It’s 6:45 am on a Sunday morning and I’m sitting in an airport waiting on a Southwest Airlines flight to Chicago. The flight is running a little late, and bleary-eyed passengers bemoan the extra half hour of sleep they could have had. Meanwhile the Southwest gate agents, who look much too rested and energized for such an early hour, begin the lighthearted banter for which they are known. Pretty soon, the delayed passengers are laughing at their goofy repartee of corny jests and bad-rhythm rap. Once on board, the pilot apologized for the delay and joked that he’d just had a low-carb, high energy drink to help get us there in record time.
While some might see these gestures as silly, they are part of the airline’s legendary culture – one that turns customers into loyal followers. Southwest’s vigorous hiring process assures they have a better than average track record of selecting good-natured individuals that love to serve others but don’t take themselves too seriously. It makes for a great customer experience on an otherwise no-frills aircraft.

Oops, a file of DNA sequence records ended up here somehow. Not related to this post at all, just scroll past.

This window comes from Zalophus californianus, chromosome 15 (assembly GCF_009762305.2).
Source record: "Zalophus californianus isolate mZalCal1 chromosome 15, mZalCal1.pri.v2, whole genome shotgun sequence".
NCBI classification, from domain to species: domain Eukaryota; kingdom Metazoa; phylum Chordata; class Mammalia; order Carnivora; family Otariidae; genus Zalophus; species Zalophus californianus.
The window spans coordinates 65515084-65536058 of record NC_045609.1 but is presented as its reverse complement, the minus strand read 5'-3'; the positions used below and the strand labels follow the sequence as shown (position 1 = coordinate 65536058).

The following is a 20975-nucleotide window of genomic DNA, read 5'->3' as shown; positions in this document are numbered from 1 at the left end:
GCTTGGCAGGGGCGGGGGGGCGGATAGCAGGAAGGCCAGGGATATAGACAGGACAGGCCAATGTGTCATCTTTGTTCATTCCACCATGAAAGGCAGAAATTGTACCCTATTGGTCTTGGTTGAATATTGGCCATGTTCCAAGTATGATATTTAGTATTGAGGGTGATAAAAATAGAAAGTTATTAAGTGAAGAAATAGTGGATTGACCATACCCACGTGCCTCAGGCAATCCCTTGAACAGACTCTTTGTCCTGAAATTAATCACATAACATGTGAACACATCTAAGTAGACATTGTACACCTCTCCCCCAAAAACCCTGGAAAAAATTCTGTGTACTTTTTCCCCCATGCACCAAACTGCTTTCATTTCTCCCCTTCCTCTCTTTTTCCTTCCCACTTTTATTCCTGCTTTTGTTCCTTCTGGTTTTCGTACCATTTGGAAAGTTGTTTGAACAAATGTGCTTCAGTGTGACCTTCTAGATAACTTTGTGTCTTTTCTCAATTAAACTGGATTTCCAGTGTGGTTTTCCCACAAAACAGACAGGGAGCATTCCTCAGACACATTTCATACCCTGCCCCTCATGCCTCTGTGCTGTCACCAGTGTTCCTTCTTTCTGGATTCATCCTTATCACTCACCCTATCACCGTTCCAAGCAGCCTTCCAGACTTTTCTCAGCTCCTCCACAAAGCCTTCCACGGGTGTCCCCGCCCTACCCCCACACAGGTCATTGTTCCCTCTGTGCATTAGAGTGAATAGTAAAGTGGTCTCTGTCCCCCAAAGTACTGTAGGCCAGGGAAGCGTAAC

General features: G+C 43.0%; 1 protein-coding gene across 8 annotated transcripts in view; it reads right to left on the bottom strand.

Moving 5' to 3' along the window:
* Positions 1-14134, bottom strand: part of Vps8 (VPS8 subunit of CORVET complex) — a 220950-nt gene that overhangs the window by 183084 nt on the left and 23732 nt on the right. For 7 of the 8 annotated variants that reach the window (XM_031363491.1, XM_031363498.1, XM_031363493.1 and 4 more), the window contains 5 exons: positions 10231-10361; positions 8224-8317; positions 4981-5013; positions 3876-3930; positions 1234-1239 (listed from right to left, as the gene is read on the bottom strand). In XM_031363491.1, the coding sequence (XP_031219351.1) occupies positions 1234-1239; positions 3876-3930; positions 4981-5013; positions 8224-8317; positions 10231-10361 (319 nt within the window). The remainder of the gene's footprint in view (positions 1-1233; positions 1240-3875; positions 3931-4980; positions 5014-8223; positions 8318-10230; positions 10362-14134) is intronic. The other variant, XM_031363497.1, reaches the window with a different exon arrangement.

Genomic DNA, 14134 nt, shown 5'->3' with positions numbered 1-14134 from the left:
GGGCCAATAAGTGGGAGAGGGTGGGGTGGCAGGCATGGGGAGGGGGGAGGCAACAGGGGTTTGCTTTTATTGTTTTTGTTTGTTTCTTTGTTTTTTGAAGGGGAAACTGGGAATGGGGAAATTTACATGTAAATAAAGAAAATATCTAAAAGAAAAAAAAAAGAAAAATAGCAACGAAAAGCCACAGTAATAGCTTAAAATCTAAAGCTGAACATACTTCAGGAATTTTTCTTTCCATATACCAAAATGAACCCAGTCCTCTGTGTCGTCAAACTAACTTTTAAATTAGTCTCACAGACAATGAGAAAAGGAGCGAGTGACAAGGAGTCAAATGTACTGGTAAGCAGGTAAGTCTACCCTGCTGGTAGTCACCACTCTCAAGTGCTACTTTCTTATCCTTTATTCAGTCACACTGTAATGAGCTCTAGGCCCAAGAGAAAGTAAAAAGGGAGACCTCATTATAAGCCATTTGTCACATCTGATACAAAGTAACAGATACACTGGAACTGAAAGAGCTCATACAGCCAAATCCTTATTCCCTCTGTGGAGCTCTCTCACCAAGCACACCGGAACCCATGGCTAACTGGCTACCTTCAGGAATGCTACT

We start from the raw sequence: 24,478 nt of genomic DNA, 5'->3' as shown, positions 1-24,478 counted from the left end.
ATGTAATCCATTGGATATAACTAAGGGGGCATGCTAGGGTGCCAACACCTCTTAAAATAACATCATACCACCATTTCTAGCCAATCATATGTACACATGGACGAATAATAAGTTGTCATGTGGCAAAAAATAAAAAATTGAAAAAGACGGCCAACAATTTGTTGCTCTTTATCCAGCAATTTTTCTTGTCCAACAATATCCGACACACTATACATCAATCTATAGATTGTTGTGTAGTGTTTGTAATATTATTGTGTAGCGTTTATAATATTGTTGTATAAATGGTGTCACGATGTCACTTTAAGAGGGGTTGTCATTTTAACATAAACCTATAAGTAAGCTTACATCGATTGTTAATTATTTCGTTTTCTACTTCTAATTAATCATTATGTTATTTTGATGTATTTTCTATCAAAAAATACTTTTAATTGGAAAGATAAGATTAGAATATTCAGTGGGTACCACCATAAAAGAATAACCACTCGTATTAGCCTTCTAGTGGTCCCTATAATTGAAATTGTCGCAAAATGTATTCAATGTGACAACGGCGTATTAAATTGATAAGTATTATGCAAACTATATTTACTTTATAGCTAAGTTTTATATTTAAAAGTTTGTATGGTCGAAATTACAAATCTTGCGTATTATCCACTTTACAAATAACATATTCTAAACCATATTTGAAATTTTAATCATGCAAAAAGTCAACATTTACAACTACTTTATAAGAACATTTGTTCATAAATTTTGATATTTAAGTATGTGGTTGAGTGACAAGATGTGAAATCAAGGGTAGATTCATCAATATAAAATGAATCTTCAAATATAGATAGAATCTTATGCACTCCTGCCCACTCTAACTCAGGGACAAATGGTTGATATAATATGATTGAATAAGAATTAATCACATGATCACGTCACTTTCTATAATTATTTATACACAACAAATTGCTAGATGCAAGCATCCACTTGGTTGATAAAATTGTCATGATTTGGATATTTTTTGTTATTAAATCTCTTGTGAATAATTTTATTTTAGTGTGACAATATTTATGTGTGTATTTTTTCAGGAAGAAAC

With all the talk about customer experience in health systems today, I wonder how many organizations have hard-wired their HR systems to weed out those applicants who just don’t have customer service in their DNA. Why try to train the surliness out of people that shouldn’t have been hired in the first place?
So many of our healthcare employees truly enjoy serving patients and customers, and do so admirably – often under trying circumstances. But those that don’t, hijack your brand – and break the covenant of trust between the brand and customer. That’s a marketing problem.
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